The funds experienced a greater fluctuation as well as greater rise on the day on which the result of the battle of Waterloo was made known than they ever did at any previous or subsequent period. The average rise in the course of the day, as just stated, was fifteen per cent.; but taking all their different variations, up and [-72-] down, and down and up together, the fluctuation was fully 100 per cent.
    It can scarcely be necessary to say, that during the time of the war the fluctuations of the funds were much greater than they have been since the peace. The news of every succeeding battle sent them up, or drove them down, according as the result of such battle was supposed likely to affect this country. As might have been expected, all sorts of rumours as to new battles were got up to serve the purposes of individuals. Many a battle was fought and many a victory gained and lost on the Stock Exchange, which were never heard of anywhere else. So accustomed, indeed, had the members become to false intelligence in one or two of the leading papers, given with all the solemnity and positiveness of truth, that they frequently found themselves in the predicament of the persons who had been so often groundlessly alarmed by the cry of ‘Wolf’from the shepherd’s boy, that they did not believe it when true. On one occasion a blunt honest member, who had an [-73-] immense stake depending on the aspect of the war on the continent, having heard a rumour that a certain battle had taken place, but not knowing whether to credit it or not, determined on waiting personally on Lord Castlereagh, then foreign minister, with the view of endeavouring to get at the truth. He sent up his name to his lordship, with a note stating the liberty he had taken in consequence of the amount he had at stake, and begging as a favour to be informed whether the news of the battle in question was true. The noble lord desired the gentleman to be sent up stairs. He was shown into his lordship’s room. “ Well, sir,” said his lordship, "I am happy to inform you that it is perfectly true this great battle has been fought, and that the British troops have been again victorious."
    “I am exceedingly obliged to your lordship for your kindness in giving me the information: I am a ruined man,” said the Stock Exchange speculator, making a low bow and withdrawing. He had calculated on the triumph, at the next conflict, of Napoleon’s army. He had speculated [-74-] accordingly; a contrary issue at once rendered him a beggar.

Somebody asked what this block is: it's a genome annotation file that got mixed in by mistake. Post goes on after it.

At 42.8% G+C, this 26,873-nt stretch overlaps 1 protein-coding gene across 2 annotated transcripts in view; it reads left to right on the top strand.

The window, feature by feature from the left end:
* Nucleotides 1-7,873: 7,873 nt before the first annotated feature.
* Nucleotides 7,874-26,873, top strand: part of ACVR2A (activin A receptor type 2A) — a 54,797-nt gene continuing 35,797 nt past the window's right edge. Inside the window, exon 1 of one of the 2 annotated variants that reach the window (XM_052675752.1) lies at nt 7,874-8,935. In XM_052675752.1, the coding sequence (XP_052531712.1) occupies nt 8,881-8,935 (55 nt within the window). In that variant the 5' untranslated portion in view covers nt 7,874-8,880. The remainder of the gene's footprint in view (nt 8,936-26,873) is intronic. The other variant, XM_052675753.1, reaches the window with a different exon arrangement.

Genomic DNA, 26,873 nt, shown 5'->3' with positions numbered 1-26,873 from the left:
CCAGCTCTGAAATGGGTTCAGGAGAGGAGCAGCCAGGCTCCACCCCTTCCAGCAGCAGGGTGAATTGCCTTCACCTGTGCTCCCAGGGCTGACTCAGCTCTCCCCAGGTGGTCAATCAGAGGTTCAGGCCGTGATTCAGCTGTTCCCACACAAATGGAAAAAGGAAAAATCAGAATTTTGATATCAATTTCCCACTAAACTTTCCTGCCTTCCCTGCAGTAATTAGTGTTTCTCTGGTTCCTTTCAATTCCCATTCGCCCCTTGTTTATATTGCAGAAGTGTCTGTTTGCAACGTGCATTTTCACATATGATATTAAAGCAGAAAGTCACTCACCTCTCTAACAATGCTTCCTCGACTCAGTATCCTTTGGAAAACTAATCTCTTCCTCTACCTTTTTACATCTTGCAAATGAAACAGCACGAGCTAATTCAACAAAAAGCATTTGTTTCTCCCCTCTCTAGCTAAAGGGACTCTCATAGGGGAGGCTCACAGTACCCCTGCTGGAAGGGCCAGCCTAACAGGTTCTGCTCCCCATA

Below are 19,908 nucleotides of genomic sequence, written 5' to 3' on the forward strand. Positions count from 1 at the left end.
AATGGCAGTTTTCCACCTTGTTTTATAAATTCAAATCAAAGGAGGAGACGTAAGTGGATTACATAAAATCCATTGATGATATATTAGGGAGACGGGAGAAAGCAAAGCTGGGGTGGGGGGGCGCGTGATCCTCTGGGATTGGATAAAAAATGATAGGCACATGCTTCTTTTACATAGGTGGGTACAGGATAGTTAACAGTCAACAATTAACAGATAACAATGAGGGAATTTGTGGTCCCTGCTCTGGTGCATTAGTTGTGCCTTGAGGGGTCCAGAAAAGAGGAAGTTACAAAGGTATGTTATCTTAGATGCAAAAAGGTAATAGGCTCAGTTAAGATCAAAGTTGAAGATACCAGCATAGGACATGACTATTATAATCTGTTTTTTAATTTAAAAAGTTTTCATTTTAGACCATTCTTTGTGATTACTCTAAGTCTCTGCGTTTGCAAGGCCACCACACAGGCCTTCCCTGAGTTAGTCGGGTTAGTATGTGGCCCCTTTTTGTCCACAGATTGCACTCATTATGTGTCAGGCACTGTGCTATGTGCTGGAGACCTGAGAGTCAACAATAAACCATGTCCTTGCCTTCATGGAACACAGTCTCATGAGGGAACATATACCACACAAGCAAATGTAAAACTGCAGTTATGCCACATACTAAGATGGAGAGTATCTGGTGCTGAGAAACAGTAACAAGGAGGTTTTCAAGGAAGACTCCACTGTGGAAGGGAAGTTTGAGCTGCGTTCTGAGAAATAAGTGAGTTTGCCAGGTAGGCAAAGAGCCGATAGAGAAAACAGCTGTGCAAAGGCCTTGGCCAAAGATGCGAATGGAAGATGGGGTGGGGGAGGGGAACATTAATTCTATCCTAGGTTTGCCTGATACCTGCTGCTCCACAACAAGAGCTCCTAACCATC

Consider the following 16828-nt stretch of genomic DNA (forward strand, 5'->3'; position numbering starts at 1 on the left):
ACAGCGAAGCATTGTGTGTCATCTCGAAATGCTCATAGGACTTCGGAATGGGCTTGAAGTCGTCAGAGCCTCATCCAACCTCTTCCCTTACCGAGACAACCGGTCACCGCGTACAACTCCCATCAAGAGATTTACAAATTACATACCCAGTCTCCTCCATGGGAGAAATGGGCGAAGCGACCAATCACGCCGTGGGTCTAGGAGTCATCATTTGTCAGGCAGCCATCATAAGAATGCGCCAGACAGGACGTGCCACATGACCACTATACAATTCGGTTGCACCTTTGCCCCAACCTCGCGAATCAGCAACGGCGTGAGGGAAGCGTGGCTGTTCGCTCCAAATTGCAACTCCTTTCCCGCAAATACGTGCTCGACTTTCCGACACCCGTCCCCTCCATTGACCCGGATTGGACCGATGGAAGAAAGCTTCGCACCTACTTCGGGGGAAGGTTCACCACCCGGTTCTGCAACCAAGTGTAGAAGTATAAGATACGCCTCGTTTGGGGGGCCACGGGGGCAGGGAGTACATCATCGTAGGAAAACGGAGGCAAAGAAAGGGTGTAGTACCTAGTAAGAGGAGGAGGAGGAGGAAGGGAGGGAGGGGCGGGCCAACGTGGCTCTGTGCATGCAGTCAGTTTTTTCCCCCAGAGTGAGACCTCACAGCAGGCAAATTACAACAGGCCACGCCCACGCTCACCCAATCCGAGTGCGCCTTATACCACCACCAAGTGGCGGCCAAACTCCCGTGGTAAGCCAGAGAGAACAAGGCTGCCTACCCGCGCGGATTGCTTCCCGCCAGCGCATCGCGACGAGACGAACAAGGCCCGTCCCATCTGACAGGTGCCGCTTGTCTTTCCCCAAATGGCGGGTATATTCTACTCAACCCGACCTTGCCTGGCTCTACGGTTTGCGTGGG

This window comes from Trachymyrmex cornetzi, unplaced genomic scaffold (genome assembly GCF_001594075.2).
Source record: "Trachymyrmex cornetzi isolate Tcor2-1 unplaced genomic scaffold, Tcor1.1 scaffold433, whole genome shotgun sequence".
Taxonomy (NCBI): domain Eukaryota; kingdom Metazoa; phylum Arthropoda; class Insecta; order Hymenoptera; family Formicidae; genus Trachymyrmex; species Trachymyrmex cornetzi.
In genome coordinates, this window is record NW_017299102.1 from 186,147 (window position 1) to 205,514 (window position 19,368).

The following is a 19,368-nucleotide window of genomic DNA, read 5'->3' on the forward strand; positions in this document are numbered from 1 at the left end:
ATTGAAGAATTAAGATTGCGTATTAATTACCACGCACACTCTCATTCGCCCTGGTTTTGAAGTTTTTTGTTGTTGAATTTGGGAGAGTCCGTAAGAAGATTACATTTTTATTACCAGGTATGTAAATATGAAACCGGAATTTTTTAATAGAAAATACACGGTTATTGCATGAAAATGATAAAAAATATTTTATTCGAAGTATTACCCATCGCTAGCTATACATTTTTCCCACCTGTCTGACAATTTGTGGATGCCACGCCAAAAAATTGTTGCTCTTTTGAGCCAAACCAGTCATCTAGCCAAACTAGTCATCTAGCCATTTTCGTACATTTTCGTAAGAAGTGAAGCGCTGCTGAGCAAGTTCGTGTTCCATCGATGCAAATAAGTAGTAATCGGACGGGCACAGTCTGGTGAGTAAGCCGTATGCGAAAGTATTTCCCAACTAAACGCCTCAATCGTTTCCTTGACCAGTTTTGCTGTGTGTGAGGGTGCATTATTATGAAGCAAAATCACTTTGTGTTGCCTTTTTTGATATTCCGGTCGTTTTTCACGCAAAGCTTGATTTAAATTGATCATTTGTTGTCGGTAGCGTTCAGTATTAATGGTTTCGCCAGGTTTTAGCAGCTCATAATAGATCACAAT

The members of the Stock Exchange are for the most part exceedingly ignorant of all other matters except those which immediately bear on their own business. This may be accounted for, partly from the fact of many of them being of an humble origin, and but very imperfectly educated; and partly from the fact, that when they have once entered the place, their minds, as in the case of the gamblers at the west end, become so engrossed with the everlasting subject of “stock,” that they not only never talk but scarcely ever think of anything else. As for doing, again, the only actions a great many of them are ever known to perform are those of smoking tobacco and playing at billiards at night. There are some most inveterate smokers among them: the cigar is scarcely ever out of their mouths. It is an article which must cost many of them a very handsome something in the course of a year.
    I have said that there are some excellent men  [-75-] on the Stock Exchange who would be incapable of anything oppressive or vindictive towards a fallen member. I could mention the names of persons in the house who are an honour to their species. The late Mr. Goldsmid had many admirable moral qualities about him. For many years he had been accustomed to dine in a plain and simple way, at the London Tavern, or City of London Tavern—I am not certain which— when he was usually served by the same waiter. The waiter had always been remarkable for his civility and attention. One day Mr. Goldsmid observed that he was very inattentive and seemingly absent-minded. “What’s the matter with you to day, John?"